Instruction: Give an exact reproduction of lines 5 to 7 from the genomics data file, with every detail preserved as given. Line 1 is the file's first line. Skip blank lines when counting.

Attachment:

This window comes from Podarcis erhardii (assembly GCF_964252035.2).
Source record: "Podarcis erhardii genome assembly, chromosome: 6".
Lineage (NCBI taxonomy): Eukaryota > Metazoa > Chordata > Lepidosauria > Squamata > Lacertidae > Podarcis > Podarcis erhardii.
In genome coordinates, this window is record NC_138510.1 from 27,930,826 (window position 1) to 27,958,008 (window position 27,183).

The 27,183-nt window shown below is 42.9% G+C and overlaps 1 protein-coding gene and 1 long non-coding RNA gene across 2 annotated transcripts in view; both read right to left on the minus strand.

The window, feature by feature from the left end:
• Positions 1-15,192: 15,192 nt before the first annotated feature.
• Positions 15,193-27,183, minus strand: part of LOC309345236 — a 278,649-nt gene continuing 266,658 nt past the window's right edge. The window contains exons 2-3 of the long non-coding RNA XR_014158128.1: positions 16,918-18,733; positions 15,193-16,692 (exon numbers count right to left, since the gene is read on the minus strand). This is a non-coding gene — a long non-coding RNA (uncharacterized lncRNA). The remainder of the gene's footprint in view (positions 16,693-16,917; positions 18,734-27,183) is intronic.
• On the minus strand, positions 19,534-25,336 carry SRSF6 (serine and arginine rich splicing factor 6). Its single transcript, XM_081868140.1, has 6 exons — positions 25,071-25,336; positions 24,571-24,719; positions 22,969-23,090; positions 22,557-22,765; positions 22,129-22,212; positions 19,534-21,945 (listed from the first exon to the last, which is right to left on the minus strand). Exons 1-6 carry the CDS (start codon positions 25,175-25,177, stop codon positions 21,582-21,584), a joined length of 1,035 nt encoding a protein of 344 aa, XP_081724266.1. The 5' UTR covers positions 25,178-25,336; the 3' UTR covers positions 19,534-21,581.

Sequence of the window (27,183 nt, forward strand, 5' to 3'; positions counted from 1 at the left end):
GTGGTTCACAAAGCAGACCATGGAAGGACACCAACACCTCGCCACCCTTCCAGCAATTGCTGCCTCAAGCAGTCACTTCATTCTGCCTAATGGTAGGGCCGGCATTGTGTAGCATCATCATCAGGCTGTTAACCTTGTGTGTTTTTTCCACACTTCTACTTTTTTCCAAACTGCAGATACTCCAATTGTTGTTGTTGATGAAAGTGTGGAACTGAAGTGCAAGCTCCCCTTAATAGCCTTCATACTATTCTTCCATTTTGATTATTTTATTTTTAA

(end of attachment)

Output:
The 27,183-nt window shown below is 42.9% G+C and overlaps 1 protein-coding gene and 1 long non-coding RNA gene across 2 annotated transcripts in view; both read right to left on the minus strand.

The window, feature by feature from the left end:
• Positions 1-15,192: 15,192 nt before the first annotated feature.